Fracking is a technique that uses huge volumes of pressurized water, along with sand and chemicals, to crack open gas-bearing shale rock deep underground. Its environmental and health impacts remain hotly disputed.
The basin commission, which regulates water quality and quantity in the Delaware and its tributaries, imposed a moratorium on drilling and fracking in 2010 to allow its staff to develop regulations for the gas industry. A year later, the five-member panel was scheduled to vote on a set of draft regulations that would have allowed drilling and fracking to proceed, but it abruptly canceled a vote amid opposition from some commission members.
Business and industry groups blasted Wednesday’s commission vote.
The Marcellus Shale Coalition, representing drillers, and the Pennsylvania Chamber of Business and Industry sent a letter to Democratic Pennsylvania Gov. Tom Wolf asserting that given the volume of drilling elsewhere in Pennsylvania, “it defies both common sense and logic for the DRBC to conclude that natural gas development cannot be done safely within its watershed.”
HARRISBURG – Pennsylvanians who have overcome addiction are being asked to share their stories as part of National Recovery Month.
In 2016, about 4,600 Pennsylvanians died from overdoses, a 37 percent increase over the previous year. Overdose deaths in the state are on track to rise another 35 percent in 2017.
September has been named National Recovery Month for the last 27 years to celebrate those who have overcome their battles with addiction.
This year, the Pennsylvania Department of Drug and Alcohol Programs is asking residents to share their stories, which it will then post on its website. Officials say they hope the stories will encourage others by showing them that beating addiction is possible.
“We’re really hoping that the stories of recovery provide some little glimmer of hope for people who really feel that, maybe, there’s nothing left for them,” said Jennifer Smith, acting secretary for the Pennsylvania Department of Drug and Alcohol. “I am so hopeful that it encourages them to take the first step of admitting that they need to get some help.”
As of Friday evening, about 60 stories had been submitted and were to be posted online. You can submit your story by going to the Pennsylvania Department of Drug and Alcohol Programs’ website.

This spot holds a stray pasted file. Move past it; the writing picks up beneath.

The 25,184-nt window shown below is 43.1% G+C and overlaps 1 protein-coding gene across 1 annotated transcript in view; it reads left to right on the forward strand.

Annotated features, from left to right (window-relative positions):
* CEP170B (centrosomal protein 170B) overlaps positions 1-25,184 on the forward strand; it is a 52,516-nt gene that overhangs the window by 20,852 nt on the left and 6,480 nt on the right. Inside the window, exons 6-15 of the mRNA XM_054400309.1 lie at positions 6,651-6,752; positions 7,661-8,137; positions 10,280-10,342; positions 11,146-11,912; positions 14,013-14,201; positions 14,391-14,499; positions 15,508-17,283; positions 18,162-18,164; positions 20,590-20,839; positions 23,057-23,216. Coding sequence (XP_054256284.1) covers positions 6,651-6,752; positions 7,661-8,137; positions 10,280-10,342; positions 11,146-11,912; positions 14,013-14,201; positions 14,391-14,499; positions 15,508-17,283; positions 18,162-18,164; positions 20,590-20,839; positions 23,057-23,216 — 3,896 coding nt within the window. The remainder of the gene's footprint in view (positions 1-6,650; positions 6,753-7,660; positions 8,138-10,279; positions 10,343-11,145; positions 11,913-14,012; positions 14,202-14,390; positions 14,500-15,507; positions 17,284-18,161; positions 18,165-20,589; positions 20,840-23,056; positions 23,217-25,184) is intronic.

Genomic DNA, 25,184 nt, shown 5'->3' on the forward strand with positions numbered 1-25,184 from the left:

HARRISBURG — The Capitol Rotunda was filled Tuesday with activists calling for redistricting reform.
“By any measure, Pennsylvania is one of the most gerrymandered states in the country,” said Carol Kuniholm of Fair Districts PA. “Our current redistricting process allows politicians to choose their voters rather than voters choosing their politicians. Their goals are to protect incumbents and control the levers of power to set the legislative agenda in Harrisburg and our nation’s capital.”
Pennsylvania is home to funny looking districts. The outline of one looks like and is amusingly called Goofy kicking Donald Duck, which is not at all amusing to the activists gathered on the Rotunda steps.
“We are citizens of a free democracy and we deserve our votes to be counted,” said Dr. Joan Duvall Flynn, president of the Pennsylvania NAACP.
Cumberland County commissioners agree and joined the rally.
“It’s an embarrassment,” Commissioner Jim Hertzler (D) said of the political map.
Cumberland is one of the fastest growing counties in the state, but it doesn’t have a resident congressman or state senator. Three of its six state representatives don’t live in Cumberland County.
“We were treated as an afterthought. I thought our citizens were treated as second-class citizens,” Hertzler said of the last map-making process.
He pointed to the state constitution, which says counties and communities should not be split “unless absolutely necessary.”
“Mechanicsburg Borough was split in two between (Congressmen) Barletta and Perry. It made no sense to divide one of our boroughs in Cumberland County in two,” Hertzler said.
“If you’re in a district that stretches for miles and miles and miles, it’s hard sometimes to get the eyes and ears of your representative,” fellow Cumberland County Commissioner Vince DiFilippo (R) said.
Activists said they’ve been trying to get the eyes and ears of House and Senate leaders who have bottled up bills that would create an independent redistricting commission. They insist they’re being ignored but are not going away.
“We pay them,” Flynn said of lawmakers. “We pay them, and they don’t even meet with us.”
A Senate spokesperson said that chamber cannot hold public hearings on redistricting because it is being sued over redistricting by the League of Women Voters. Kuniholm called that response “utter nonsense” because the public hearing would discuss the redistricting process moving forward, not the lawsuit that involves the 2011 maps.
The group also called on Rep. Daryl Metcalfe (R-Butler) to bring up the House bill on redistricting and hold a public hearing. Metcalfe’s office did not respond to repeated calls for comment.